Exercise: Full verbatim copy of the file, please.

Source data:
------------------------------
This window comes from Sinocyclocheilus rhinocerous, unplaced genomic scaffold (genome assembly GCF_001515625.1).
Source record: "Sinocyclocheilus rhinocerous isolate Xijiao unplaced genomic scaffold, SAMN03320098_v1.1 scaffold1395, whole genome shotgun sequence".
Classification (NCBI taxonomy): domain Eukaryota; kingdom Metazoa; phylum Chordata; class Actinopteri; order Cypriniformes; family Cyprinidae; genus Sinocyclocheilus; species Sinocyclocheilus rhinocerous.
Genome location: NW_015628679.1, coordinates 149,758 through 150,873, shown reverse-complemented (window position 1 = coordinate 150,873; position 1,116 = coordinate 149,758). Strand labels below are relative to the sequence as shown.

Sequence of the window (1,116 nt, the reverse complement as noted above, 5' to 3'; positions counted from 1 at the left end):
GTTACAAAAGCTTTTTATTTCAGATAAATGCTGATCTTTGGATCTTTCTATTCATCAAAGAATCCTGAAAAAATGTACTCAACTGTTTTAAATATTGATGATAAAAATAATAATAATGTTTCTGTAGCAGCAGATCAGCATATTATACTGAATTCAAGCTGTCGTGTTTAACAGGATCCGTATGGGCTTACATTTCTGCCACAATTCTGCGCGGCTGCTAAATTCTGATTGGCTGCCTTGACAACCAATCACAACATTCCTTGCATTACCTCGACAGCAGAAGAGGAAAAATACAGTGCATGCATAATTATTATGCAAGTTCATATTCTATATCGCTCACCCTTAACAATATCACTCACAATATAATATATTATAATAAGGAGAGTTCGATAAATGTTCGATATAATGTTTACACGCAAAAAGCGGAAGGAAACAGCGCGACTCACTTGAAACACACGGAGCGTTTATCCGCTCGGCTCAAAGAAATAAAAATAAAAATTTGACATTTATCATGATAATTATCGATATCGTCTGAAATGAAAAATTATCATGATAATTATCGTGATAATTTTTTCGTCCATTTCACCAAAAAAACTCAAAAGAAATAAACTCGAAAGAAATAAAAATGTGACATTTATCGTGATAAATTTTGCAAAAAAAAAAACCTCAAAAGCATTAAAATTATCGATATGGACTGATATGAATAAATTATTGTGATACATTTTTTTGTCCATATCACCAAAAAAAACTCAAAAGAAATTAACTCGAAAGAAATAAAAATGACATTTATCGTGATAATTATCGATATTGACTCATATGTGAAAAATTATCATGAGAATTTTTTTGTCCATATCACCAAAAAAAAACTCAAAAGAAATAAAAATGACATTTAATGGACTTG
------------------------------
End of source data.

This window comes from Sinocyclocheilus rhinocerous, unplaced genomic scaffold (genome assembly GCF_001515625.1).
Source record: "Sinocyclocheilus rhinocerous isolate Xijiao unplaced genomic scaffold, SAMN03320098_v1.1 scaffold1395, whole genome shotgun sequence".
Classification (NCBI taxonomy): domain Eukaryota; kingdom Metazoa; phylum Chordata; class Actinopteri; order Cypriniformes; family Cyprinidae; genus Sinocyclocheilus; species Sinocyclocheilus rhinocerous.
Genome location: NW_015628679.1, coordinates 149,758 through 150,873, shown reverse-complemented (window position 1 = coordinate 150,873; position 1,116 = coordinate 149,758). Strand labels below are relative to the sequence as shown.

Sequence of the window (1,116 nt, the reverse complement as noted above, 5' to 3'; positions counted from 1 at the left end):
GTTACAAAAGCTTTTTATTTCAGATAAATGCTGATCTTTGGATCTTTCTATTCATCAAAGAATCCTGAAAAAATGTACTCAACTGTTTTAAATATTGATGATAAAAATAATAATAATGTTTCTGTAGCAGCAGATCAGCATATTATACTGAATTCAAGCTGTCGTGTTTAACAGGATCCGTATGGGCTTACATTTCTGCCACAATTCTGCGCGGCTGCTAAATTCTGATTGGCTGCCTTGACAACCAATCACAACATTCCTTGCATTACCTCGACAGCAGAAGAGGAAAAATACAGTGCATGCATAATTATTATGCAAGTTCATATTCTATATCGCTCACCCTTAACAATATCACTCACAATATAATATATTATAATAAGGAGAGTTCGATAAATGTTCGATATAATGTTTACACGCAAAAAGCGGAAGGAAACAGCGCGACTCACTTGAAACACACGGAGCGTTTATCCGCTCGGCTCAAAGAAATAAAAATAAAAATTTGACATTTATCATGATAATTATCGATATCGTCTGAAATGAAAAATTATCATGATAATTATCGTGATAATTTTTTCGTCCATTTCACCAAAAAAACTCAAAAGAAATAAACTCGAAAGAAATAAAAATGTGACATTTATCGTGATAAATTTTGCAAAAAAAAAAACCTCAAAAGCATTAAAATTATCGATATGGACTGATATGAATAAATTATTGTGATACATTTTTTTGTCCATATCACCAAAAAAAACTCAAAAGAAATTAACTCGAAAGAAATAAAAATGACATTTATCGTGATAATTATCGATATTGACTCATATGTGAAAAATTATCATGAGAATTTTTTTGTCCATATCACCAAAAAAAAACTCAAAAGAAATAAAAATGACATTTAATGGACTTG